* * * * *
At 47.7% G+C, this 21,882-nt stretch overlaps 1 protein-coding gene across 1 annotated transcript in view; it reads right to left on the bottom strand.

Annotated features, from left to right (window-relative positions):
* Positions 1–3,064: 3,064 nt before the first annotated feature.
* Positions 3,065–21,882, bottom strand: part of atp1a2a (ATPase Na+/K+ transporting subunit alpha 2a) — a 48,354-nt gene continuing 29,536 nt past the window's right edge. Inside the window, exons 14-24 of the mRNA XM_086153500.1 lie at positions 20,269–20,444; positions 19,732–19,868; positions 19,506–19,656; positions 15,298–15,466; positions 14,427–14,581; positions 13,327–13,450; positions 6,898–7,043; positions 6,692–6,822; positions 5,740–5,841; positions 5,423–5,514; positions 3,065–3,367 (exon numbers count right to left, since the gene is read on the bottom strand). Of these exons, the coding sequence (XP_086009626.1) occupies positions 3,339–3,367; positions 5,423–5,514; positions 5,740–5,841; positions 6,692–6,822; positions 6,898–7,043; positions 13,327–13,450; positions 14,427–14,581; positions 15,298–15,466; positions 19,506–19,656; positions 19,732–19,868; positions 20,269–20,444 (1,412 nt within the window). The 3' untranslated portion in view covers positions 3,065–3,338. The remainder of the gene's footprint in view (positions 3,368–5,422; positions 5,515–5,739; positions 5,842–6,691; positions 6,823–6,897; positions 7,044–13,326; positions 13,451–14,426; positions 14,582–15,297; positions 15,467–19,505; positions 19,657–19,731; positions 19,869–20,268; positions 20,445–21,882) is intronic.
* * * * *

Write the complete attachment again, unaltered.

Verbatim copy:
At 47.7% G+C, this 21,882-nt stretch overlaps 1 protein-coding gene across 1 annotated transcript in view; it reads right to left on the bottom strand.

Annotated features, from left to right (window-relative positions):
* Positions 1–3,064: 3,064 nt before the first annotated feature.
* Positions 3,065–21,882, bottom strand: part of atp1a2a (ATPase Na+/K+ transporting subunit alpha 2a) — a 48,354-nt gene continuing 29,536 nt past the window's right edge. Inside the window, exons 14-24 of the mRNA XM_086153500.1 lie at positions 20,269–20,444; positions 19,732–19,868; positions 19,506–19,656; positions 15,298–15,466; positions 14,427–14,581; positions 13,327–13,450; positions 6,898–7,043; positions 6,692–6,822; positions 5,740–5,841; positions 5,423–5,514; positions 3,065–3,367 (exon numbers count right to left, since the gene is read on the bottom strand). Of these exons, the coding sequence (XP_086009626.1) occupies positions 3,339–3,367; positions 5,423–5,514; positions 5,740–5,841; positions 6,692–6,822; positions 6,898–7,043; positions 13,327–13,450; positions 14,427–14,581; positions 15,298–15,466; positions 19,506–19,656; positions 19,732–19,868; positions 20,269–20,444 (1,412 nt within the window). The 3' untranslated portion in view covers positions 3,065–3,338. The remainder of the gene's footprint in view (positions 3,368–5,422; positions 5,515–5,739; positions 5,842–6,691; positions 6,823–6,897; positions 7,044–13,326; positions 13,451–14,426; positions 14,582–15,297; positions 15,467–19,505; positions 19,657–19,731; positions 19,869–20,268; positions 20,445–21,882) is intronic.